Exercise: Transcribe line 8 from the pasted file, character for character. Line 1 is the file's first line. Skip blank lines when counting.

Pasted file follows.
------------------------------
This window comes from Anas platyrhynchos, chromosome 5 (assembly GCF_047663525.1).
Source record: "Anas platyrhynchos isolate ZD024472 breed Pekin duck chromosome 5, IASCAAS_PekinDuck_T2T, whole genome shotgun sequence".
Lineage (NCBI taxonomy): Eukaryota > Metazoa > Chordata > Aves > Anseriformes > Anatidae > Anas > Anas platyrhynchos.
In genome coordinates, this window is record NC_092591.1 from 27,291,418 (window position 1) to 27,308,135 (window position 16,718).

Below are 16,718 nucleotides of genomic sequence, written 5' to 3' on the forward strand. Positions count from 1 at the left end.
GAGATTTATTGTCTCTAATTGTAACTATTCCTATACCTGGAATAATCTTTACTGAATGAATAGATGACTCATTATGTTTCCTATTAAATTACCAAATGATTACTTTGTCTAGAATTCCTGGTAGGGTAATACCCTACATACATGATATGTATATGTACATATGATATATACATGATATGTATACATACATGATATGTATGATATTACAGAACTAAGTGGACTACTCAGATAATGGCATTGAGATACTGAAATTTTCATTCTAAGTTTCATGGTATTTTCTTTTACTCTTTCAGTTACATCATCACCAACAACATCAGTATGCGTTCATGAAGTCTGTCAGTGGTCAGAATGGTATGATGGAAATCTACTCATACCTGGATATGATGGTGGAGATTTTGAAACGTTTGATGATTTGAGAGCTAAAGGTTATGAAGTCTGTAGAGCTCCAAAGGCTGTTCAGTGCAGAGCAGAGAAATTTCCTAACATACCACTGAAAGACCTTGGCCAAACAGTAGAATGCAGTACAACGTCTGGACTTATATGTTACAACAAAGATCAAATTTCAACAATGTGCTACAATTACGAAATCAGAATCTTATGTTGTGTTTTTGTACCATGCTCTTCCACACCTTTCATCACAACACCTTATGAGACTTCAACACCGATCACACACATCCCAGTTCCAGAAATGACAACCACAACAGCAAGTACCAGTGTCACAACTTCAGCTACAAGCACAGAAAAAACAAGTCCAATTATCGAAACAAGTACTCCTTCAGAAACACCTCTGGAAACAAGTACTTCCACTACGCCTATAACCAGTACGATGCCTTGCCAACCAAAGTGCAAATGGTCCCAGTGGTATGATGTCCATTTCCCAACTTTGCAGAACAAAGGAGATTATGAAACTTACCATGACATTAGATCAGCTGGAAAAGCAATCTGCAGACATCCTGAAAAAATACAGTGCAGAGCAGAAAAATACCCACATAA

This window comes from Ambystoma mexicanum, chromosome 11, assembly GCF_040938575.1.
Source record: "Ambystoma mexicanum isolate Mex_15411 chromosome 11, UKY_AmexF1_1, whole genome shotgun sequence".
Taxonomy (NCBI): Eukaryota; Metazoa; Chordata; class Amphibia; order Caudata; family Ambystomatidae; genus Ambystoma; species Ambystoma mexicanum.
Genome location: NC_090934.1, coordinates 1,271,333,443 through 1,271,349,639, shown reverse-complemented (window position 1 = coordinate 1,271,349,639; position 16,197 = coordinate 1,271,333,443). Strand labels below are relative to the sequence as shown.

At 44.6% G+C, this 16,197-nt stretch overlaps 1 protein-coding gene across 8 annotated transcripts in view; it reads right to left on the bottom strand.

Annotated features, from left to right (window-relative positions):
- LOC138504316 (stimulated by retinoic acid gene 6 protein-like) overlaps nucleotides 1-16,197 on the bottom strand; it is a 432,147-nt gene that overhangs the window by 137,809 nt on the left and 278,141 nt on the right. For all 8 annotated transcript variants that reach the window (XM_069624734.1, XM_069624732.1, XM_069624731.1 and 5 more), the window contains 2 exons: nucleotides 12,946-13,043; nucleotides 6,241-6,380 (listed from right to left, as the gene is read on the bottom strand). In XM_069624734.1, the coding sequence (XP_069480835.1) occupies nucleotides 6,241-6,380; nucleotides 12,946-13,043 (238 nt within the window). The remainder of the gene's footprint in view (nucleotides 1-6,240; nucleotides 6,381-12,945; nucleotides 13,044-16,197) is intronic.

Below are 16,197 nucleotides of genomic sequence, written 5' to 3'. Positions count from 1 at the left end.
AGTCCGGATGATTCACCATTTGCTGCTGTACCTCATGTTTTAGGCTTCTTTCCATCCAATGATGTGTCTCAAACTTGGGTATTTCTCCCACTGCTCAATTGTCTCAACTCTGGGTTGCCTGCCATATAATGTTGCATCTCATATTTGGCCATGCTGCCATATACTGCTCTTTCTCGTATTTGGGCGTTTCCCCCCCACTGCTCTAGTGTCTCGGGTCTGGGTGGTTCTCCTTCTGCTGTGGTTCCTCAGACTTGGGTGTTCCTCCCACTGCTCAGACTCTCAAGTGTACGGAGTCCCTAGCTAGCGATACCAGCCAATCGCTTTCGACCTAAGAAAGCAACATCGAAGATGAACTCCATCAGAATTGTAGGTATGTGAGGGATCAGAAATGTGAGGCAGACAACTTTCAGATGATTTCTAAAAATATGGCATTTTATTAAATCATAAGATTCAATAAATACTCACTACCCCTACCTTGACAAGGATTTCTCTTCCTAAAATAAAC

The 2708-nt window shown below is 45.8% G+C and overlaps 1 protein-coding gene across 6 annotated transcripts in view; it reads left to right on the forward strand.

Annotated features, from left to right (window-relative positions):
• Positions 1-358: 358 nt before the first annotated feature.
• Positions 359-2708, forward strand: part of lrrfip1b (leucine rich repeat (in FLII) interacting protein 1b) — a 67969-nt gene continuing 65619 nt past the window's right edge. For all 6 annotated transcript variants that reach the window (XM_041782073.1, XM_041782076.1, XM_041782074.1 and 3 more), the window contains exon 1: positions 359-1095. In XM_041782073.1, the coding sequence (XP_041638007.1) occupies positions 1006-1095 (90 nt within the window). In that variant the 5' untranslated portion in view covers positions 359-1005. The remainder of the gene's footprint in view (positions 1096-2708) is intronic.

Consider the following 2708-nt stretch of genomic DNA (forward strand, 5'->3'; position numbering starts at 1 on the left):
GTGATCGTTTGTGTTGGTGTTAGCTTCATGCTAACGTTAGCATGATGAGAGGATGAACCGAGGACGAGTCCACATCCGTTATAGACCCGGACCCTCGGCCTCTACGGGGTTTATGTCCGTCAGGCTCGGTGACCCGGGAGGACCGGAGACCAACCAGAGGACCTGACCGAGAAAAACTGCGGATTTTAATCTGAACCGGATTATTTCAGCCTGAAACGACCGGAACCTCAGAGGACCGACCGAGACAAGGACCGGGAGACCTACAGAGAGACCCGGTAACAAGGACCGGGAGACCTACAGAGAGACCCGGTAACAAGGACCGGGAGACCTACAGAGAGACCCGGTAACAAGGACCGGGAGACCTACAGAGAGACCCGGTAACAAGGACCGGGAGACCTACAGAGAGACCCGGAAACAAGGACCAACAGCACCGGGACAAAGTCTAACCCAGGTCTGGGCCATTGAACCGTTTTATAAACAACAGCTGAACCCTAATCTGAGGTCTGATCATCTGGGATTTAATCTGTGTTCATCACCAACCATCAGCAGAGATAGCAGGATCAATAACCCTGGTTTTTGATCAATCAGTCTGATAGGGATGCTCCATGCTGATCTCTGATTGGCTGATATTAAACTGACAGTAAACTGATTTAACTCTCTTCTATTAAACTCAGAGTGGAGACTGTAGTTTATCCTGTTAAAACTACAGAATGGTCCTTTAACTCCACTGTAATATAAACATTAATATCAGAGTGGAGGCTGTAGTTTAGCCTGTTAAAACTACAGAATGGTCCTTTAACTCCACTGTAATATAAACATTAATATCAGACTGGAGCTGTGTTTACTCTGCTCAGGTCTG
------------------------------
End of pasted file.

Source record: "Ambystoma mexicanum isolate Mex_15411 chromosome 11, UKY_AmexF1_1, whole genome shotgun sequence".